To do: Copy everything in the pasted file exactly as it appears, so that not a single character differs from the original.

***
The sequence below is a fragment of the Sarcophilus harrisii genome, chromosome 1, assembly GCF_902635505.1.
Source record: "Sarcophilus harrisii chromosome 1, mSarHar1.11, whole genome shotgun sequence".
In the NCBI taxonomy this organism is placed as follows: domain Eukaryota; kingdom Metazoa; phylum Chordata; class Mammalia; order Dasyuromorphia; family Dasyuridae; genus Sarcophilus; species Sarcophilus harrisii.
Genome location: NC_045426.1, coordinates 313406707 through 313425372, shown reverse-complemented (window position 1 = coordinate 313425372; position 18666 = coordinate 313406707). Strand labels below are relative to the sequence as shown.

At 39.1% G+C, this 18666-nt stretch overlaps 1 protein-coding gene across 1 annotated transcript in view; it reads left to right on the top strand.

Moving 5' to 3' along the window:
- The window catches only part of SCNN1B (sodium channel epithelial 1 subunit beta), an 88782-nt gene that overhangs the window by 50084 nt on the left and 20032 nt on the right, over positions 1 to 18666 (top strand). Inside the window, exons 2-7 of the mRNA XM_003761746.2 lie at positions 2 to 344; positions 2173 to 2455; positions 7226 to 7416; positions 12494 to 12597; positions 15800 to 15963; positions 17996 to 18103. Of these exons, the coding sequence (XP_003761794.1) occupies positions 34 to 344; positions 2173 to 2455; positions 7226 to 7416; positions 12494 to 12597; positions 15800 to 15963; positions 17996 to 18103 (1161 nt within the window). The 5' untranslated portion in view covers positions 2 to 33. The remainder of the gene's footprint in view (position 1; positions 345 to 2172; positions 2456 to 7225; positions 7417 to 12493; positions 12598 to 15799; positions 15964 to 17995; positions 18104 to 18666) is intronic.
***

The sequence below is a fragment of the Sarcophilus harrisii genome, chromosome 1, assembly GCF_902635505.1.
Source record: "Sarcophilus harrisii chromosome 1, mSarHar1.11, whole genome shotgun sequence".
In the NCBI taxonomy this organism is placed as follows: domain Eukaryota; kingdom Metazoa; phylum Chordata; class Mammalia; order Dasyuromorphia; family Dasyuridae; genus Sarcophilus; species Sarcophilus harrisii.
Genome location: NC_045426.1, coordinates 313406707 through 313425372, shown reverse-complemented (window position 1 = coordinate 313425372; position 18666 = coordinate 313406707). Strand labels below are relative to the sequence as shown.

At 39.1% G+C, this 18666-nt stretch overlaps 1 protein-coding gene across 1 annotated transcript in view; it reads left to right on the top strand.

Moving 5' to 3' along the window:
- The window catches only part of SCNN1B (sodium channel epithelial 1 subunit beta), an 88782-nt gene that overhangs the window by 50084 nt on the left and 20032 nt on the right, over positions 1 to 18666 (top strand). Inside the window, exons 2-7 of the mRNA XM_003761746.2 lie at positions 2 to 344; positions 2173 to 2455; positions 7226 to 7416; positions 12494 to 12597; positions 15800 to 15963; positions 17996 to 18103. Of these exons, the coding sequence (XP_003761794.1) occupies positions 34 to 344; positions 2173 to 2455; positions 7226 to 7416; positions 12494 to 12597; positions 15800 to 15963; positions 17996 to 18103 (1161 nt within the window). The 5' untranslated portion in view covers positions 2 to 33. The remainder of the gene's footprint in view (position 1; positions 345 to 2172; positions 2456 to 7225; positions 7417 to 12493; positions 12598 to 15799; positions 15964 to 17995; positions 18104 to 18666) is intronic.